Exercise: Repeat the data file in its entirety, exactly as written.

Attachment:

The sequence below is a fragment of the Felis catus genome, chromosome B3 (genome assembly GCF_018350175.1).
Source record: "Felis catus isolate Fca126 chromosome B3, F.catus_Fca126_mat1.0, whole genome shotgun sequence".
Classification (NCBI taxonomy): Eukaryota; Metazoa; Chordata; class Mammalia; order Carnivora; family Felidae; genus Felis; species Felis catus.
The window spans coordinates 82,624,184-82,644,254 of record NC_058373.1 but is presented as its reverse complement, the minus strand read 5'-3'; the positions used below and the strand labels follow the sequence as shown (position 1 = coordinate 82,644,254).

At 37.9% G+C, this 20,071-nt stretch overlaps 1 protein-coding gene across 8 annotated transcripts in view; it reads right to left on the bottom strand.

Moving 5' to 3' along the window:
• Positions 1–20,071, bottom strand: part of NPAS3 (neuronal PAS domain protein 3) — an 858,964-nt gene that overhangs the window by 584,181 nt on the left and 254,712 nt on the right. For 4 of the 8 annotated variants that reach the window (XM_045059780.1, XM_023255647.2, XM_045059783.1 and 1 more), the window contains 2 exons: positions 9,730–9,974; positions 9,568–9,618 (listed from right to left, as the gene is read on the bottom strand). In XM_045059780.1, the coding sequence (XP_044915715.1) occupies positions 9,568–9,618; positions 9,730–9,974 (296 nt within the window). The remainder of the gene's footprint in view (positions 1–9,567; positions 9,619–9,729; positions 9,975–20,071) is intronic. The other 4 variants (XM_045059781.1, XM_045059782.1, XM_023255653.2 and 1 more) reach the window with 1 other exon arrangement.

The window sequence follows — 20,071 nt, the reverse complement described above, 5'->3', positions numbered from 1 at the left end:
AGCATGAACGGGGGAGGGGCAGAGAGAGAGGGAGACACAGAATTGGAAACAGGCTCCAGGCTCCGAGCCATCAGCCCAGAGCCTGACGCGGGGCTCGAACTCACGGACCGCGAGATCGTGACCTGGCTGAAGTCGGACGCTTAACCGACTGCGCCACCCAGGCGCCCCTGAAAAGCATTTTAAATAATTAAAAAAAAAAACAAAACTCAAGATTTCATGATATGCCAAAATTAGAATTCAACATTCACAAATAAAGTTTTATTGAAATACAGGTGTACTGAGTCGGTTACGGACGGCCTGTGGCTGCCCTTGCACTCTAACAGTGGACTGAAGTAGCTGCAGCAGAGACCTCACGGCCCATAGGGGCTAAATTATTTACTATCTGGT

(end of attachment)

The sequence below is a fragment of the Felis catus genome, chromosome B3 (genome assembly GCF_018350175.1).
Source record: "Felis catus isolate Fca126 chromosome B3, F.catus_Fca126_mat1.0, whole genome shotgun sequence".
Classification (NCBI taxonomy): Eukaryota; Metazoa; Chordata; class Mammalia; order Carnivora; family Felidae; genus Felis; species Felis catus.
The window spans coordinates 82,624,184-82,644,254 of record NC_058373.1 but is presented as its reverse complement, the minus strand read 5'-3'; the positions used below and the strand labels follow the sequence as shown (position 1 = coordinate 82,644,254).

At 37.9% G+C, this 20,071-nt stretch overlaps 1 protein-coding gene across 8 annotated transcripts in view; it reads right to left on the bottom strand.

Moving 5' to 3' along the window:
• Positions 1–20,071, bottom strand: part of NPAS3 (neuronal PAS domain protein 3) — an 858,964-nt gene that overhangs the window by 584,181 nt on the left and 254,712 nt on the right. For 4 of the 8 annotated variants that reach the window (XM_045059780.1, XM_023255647.2, XM_045059783.1 and 1 more), the window contains 2 exons: positions 9,730–9,974; positions 9,568–9,618 (listed from right to left, as the gene is read on the bottom strand). In XM_045059780.1, the coding sequence (XP_044915715.1) occupies positions 9,568–9,618; positions 9,730–9,974 (296 nt within the window). The remainder of the gene's footprint in view (positions 1–9,567; positions 9,619–9,729; positions 9,975–20,071) is intronic. The other 4 variants (XM_045059781.1, XM_045059782.1, XM_023255653.2 and 1 more) reach the window with 1 other exon arrangement.

The window sequence follows — 20,071 nt, the reverse complement described above, 5'->3', positions numbered from 1 at the left end:
AGCATGAACGGGGGAGGGGCAGAGAGAGAGGGAGACACAGAATTGGAAACAGGCTCCAGGCTCCGAGCCATCAGCCCAGAGCCTGACGCGGGGCTCGAACTCACGGACCGCGAGATCGTGACCTGGCTGAAGTCGGACGCTTAACCGACTGCGCCACCCAGGCGCCCCTGAAAAGCATTTTAAATAATTAAAAAAAAAAACAAAACTCAAGATTTCATGATATGCCAAAATTAGAATTCAACATTCACAAATAAAGTTTTATTGAAATACAGGTGTACTGAGTCGGTTACGGACGGCCTGTGGCTGCCCTTGCACTCTAACAGTGGACTGAAGTAGCTGCAGCAGAGACCTCACGGCCCATAGGGGCTAAATTATTTACTATCTGGT